The following is an edited article from a blog post at the Scottish Craft Butchers website.


What happens in the few minutes after a cardiac arrest is a matter of life and death. Each week in Scotland, the equivalent of a double decker bus load of people of all ages and backgrounds will have an unexpected cardiac arrest.

Scottish Craft Butchers care. They care about the welfare of animals, they care about their products, they care about their business and they care about their communities. From the woman who crosses the threshold every day for some chopped pork for their man’s piece to the family who appear each Saturday looking for a Sunday roast to share together.

You know each and every one, provide a listening ear, keep secrets, ease loneliness and day in day out provide great butcher’s banter. You know when to expect them and most of all you notice when they are not there. Butchers like Pamela Hunter from Hunters of Kinross.

In December 2016, John Doig, a regular and loved customer picked up his order and headed off to celebrate new year with his wife Gillian in Dubai. John never returned to the shop after suffering a cardiac arrest and it was Gillian who returned with the awful news. Everyone felt the hit and Pamela started to ask herself and her team, what would we do if the same thing happened in our town, or in our shop?

What happens in the few minutes after a cardiac arrest is a matter of life and death. Each week in Scotland, the equivalent of a double decker bus load of people of all ages and backgrounds will have an unexpected cardiac arrest. Currently only 4 of these 70 will survive to go home, but we can change that together.

A cardiac arrest is when the heart stops beating normally. It can happen to anyone of any age at any time. It is different from a heart attack where the heart keeps beating and the person may be very unwell but still awake and breathing.

In cardiac arrest they stop breathing and with each minute that passes, the chances of surviving drops by 10%. They cannot survive unless someone starts CPR to help buy time and a defibrillator is used to restart the heart back to a normal rhythm.

So, Pamela made a plan and started collecting funds in a tin in the shop to buy a defibrillator in David’s memory that could be placed in a cabinet outside of the shop, to be available to the community 24 hours a day. Within two short weeks, they had raised £2000, enough to fund the project. With the support of the Scottish Ambulance Service they bought the defibrillator and trained their staff in CPR, but it didn’t stop there.

The community kept giving, in the shop through fundraising raffles and events. The community were interested and wanted to find out more, wanted to learn CPR and most of all, help their town to be ready should the worst happen. Inspired, Pamela realised that if one small Kinross-shire community could do so much through one butcher’s shop how much more could butchers do together through the Scottish Craft Butcher network?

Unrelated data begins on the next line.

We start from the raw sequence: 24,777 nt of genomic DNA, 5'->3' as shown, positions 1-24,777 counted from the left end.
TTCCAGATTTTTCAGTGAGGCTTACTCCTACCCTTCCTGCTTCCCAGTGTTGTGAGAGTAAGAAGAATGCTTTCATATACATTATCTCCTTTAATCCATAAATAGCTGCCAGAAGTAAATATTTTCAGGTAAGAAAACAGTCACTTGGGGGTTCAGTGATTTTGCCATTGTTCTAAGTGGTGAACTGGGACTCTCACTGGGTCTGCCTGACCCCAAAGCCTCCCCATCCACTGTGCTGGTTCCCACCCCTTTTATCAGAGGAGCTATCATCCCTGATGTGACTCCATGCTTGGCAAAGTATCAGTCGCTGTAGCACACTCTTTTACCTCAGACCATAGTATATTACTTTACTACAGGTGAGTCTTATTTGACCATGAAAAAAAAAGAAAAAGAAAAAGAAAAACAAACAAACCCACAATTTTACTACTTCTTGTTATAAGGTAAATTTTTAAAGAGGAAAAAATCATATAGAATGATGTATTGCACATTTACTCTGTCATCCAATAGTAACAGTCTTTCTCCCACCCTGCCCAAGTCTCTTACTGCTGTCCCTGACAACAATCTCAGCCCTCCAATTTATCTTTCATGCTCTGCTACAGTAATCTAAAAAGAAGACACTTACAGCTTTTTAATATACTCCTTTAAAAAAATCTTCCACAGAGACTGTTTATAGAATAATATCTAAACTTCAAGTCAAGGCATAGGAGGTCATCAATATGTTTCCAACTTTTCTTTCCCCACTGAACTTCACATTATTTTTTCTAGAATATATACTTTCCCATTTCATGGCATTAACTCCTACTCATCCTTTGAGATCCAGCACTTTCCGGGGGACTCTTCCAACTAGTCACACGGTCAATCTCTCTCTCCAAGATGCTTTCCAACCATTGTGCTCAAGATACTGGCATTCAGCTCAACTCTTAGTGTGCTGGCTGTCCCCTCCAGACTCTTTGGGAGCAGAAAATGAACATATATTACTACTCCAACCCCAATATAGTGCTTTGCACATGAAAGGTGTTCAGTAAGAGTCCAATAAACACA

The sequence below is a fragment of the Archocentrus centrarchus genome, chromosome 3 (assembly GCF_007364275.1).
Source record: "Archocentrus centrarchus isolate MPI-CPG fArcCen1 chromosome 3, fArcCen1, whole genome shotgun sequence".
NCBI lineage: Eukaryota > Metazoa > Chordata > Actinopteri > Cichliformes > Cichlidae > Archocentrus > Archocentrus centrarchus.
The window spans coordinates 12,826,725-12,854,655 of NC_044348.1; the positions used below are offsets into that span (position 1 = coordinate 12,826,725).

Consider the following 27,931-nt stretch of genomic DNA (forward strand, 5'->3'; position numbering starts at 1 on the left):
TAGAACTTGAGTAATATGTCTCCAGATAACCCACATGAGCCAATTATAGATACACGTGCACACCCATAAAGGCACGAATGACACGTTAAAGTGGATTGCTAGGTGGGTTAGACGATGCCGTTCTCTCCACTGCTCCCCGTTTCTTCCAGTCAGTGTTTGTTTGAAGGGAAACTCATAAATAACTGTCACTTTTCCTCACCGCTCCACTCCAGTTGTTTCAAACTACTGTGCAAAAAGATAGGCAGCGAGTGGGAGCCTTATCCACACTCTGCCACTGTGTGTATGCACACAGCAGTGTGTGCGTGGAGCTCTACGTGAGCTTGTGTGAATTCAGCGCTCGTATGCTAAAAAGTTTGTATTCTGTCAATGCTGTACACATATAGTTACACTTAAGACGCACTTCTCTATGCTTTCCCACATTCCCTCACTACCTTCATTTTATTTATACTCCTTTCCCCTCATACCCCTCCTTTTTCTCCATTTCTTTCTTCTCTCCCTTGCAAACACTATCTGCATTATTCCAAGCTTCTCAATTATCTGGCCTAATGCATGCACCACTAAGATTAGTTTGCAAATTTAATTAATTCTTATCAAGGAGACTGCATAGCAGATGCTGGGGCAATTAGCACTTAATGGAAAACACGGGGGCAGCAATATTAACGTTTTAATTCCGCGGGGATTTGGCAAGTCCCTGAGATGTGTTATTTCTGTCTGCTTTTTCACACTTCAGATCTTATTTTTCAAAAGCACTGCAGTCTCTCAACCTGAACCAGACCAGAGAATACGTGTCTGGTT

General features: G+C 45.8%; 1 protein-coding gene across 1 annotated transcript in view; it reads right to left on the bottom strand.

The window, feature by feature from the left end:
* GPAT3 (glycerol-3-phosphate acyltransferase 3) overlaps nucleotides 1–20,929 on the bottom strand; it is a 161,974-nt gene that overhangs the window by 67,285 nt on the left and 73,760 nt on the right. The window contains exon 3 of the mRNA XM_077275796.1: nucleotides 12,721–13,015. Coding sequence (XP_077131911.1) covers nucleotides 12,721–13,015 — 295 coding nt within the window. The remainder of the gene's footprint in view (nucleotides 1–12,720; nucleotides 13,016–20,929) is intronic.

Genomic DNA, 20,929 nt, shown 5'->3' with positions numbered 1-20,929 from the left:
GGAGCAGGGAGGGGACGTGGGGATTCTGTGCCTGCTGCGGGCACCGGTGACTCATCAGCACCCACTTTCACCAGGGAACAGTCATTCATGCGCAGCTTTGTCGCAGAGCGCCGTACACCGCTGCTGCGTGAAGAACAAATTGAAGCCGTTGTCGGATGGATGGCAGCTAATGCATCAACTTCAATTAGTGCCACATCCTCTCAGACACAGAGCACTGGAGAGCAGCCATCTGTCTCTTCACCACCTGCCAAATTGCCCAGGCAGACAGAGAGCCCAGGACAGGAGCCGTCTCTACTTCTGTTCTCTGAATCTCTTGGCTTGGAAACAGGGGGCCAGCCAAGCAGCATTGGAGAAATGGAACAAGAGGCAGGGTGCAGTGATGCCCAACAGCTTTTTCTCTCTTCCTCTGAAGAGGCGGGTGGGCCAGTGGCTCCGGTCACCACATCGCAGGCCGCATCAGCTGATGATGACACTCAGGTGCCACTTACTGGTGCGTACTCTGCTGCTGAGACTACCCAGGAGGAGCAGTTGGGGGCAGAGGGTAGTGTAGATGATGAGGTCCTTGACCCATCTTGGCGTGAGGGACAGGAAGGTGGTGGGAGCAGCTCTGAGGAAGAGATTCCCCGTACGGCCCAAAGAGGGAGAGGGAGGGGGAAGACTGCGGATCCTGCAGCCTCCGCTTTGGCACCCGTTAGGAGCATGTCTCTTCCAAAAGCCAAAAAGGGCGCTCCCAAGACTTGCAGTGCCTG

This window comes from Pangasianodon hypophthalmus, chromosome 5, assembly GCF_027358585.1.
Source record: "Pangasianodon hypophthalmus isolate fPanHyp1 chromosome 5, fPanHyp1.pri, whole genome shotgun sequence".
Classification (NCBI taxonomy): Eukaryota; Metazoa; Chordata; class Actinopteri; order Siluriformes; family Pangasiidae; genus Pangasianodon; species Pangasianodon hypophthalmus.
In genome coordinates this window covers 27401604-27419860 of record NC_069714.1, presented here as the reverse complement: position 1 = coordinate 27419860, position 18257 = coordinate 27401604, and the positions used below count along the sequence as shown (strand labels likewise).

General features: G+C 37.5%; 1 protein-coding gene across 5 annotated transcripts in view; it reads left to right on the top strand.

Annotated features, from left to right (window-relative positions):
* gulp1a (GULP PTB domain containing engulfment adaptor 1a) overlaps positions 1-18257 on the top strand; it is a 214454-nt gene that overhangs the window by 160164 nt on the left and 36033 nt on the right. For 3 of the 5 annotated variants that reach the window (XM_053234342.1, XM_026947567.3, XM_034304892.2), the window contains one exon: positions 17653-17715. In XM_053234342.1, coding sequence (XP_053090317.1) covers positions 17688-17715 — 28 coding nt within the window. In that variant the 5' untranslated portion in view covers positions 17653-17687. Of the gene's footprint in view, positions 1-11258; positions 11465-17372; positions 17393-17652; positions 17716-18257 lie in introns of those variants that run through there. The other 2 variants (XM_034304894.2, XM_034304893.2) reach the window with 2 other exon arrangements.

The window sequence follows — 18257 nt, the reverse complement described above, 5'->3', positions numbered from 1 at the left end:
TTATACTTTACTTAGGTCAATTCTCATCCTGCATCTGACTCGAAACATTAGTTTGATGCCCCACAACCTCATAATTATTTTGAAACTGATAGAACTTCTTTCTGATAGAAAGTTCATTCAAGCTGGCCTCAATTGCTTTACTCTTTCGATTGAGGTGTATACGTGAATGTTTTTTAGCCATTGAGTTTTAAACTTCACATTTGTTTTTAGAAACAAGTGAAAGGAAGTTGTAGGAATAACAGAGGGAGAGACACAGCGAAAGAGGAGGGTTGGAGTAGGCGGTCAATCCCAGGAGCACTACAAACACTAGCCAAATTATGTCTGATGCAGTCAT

In April this year, ‘Scottish Craft Butchers at the Heart of the Community’ was launched by Pamela Hunter at regional meetings in partnership with Save a Life for Scotland, a national campaign with one sole aim, to help people living in Scotland to be ready and willing to do CPR should someone suffer a cardiac arrest and to ultimately save lives.

The message is simple, we need each other to be ready to do CPR if we should ever have to do it. By starting CPR you can double or even triple the chances of someone surviving and play an essential part in bringing someone back home to their loved ones. Using a defibrillator can help reset their heart so it starts to beat normally again.

We recognise that we are all worried we could do more harm and that someone would be much better than us when it comes to something as serious as doing CPR, but the reality is that we can’t do any more harm and actually what we can do, makes a huge difference.

Being first on the scene is scary. Calling 999 to get help on the way and stepping up to do compression only CPR is not an easy decision but it’s the right thing to do. Taking a few minutes to learn how to perform CPR and make you, your staff and your communities ‘CPR ready’ will make all the difference, and can save a life. Having a defibrillator in the heart of your community, placed by your shop will mean everyone knows where it is ready to use it to restart a heart.

Following the successful project from Hunters of Kinross, Scottish Craft Butchers in partnership with Save a Life for Scotland are asking members to join up and help save lives in your community. With 400 butchers within the network, the impact could be huge.

We’re asking everyone in Scotland to get ready, don’t put it on the ‘to do’ list, do it now.

We are proud to include ourselves in this amazing fundraising scheme! We aim to raise enough money through donations to put in a defib machine and to training our staff in CPR – techniques that could help save a life, even the life of our own our own or your family member. Our goal is £2000, and with the help from our generous customers and all the amazing locals, we feel we can reach that goal in no time!

To read more, visit the Scottish Craft Butchers webpage!


Thank you very much!

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